Fake Government Websites

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Straits Times – More fake govt websites phishing for personal data
ICA – Public advisory on fake ICA website

By: Ronice Li

09 Jun 2016

How to spot a fake government website

The Infocomm Development Authority (IDA) said there is a growing number of fake government websites over the past few years. This is part of a larger upward trend in the number of phishing websites on the Internet. Phishing sites try to trick users into giving their personal or financial information, such as credit card numbers, identity card or passport numbers, or usernames and passwords, through the use of fake websites or e-mail masquerading as official sources.
What are the risks? 
The risk of landing on a fake government website can be serious. Divulging personal information to dubious sources can lead to a compromise of your bank accounts, or even identity theft. The latter poses worse problems as criminal activities can be conducted in your name.
Here are 5 ways to spot a fake government website or email:
1. Emails that uses a public internet account 
Take a look at the sender’s e-mail address before clicking on any link sent to you via email. Do not trust the email if it was sent via a public account as emails sent by the government will not be sent via a public account. Singapore government email addresses will end with @[agency name].gov.sg. Additionally, do not trust any email or website that asks you to “confirm” sensitive account information as it is surely a scam.
2. Incorrect URL
A tell-tale sign of a fake website is the usage of incorrect suffixes in the URL of the website. ALL government websites will end with ‘www.(agency name).gov.sg’. All Singapore government websites end with gov.sg. Only government websites are allowed to use .gov domain names. Many fake government websites will use domain names such as .org or .net. Below is an example of a fake website with a comparison of the real one.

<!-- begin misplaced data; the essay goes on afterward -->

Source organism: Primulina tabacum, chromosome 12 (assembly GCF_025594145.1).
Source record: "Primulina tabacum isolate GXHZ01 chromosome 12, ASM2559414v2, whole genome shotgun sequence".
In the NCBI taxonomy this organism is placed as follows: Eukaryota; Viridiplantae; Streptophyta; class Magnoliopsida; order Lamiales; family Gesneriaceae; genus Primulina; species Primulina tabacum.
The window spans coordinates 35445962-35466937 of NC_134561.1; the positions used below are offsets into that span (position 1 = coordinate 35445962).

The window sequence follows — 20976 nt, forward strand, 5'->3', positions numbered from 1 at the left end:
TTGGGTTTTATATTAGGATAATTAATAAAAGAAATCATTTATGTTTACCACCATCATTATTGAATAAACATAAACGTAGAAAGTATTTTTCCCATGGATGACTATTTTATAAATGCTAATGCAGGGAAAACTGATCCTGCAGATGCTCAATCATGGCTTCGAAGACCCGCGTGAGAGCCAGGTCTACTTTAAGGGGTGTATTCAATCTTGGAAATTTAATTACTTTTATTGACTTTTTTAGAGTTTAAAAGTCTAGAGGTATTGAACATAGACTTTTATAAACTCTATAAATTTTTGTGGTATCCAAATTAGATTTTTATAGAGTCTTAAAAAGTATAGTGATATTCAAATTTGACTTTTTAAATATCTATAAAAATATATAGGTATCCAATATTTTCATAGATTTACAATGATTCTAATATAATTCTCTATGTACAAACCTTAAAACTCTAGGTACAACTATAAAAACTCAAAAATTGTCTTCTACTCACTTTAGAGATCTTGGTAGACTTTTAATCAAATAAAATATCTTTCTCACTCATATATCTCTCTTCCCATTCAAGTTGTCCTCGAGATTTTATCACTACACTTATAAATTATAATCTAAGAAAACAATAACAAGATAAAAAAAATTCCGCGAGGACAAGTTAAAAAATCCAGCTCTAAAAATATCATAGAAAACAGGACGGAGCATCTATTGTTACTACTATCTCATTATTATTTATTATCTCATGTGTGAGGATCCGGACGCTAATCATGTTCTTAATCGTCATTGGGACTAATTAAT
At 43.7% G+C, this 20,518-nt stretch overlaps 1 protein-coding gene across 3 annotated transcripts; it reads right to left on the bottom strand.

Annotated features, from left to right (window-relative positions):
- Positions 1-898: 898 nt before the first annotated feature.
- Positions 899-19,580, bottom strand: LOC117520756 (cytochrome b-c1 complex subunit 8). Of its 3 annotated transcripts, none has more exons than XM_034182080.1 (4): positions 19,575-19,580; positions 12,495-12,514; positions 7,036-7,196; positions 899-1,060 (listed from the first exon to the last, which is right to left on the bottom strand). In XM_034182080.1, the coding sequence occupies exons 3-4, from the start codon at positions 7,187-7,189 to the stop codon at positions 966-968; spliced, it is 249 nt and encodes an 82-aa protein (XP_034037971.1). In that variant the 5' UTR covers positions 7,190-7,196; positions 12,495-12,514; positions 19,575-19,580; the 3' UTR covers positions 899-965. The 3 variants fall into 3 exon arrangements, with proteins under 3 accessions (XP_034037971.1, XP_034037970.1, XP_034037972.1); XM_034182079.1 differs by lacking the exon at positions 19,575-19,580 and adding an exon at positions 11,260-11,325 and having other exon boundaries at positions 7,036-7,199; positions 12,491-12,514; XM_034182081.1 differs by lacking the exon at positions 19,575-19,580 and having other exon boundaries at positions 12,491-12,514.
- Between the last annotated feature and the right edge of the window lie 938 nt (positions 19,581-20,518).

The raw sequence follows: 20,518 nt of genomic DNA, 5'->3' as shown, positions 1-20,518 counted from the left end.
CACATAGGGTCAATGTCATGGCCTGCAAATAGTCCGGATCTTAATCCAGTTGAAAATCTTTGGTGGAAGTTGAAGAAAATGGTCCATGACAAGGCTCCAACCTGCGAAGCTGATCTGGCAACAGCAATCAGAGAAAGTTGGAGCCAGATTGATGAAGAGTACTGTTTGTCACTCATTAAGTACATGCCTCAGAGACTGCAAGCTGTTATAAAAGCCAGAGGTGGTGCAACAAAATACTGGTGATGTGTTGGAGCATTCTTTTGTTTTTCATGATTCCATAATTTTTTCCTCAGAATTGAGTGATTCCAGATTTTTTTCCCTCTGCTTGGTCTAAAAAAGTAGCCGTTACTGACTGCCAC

3. Is not a secure site
Legitimate websites will use encryption to help ensure that your payment information remains safe. You can see if a site uses encryption by looking for a lock symbol in the browser window. You should also check that the address starts with “https://” rather than just “http://”. Do not enter payment information on any site that isn’t secure.
4. Grammatical errors
Watch out for poor English or grammatical errors as it could mean that the site is not genuine and was put together quickly by someone looking to make a quick profit. Before divulging any personal information, take a few moments to browse the website. Read through the ‘About Us’ or ‘Contact Us’ page and see if you see anything suspicious.
5. Low resolution images
Scammers usually put up fake sites quickly, resulting in poor quality websites. If the ministry logo or text appears to be in poor resolution, this might be an important clue that this website should not be trusted.
How to protect yourself against such phishing scams? 
Avoid clicking on links in suspicious or unsolicited e-mails. Ignore suspicious call-to-action e-mails such those claiming that “your account will be terminated”. Victims who shared their passwords or usernames should change their passwords immediately and those who have given out personal information should make a police report. Practice common sense and remain vigilant at all times.
Disclaimer: Please practice discretion while encountering such situations, vigilance is key. The list above is not exhaustive and does not guarantee that you will not fall prey on an online scam.  

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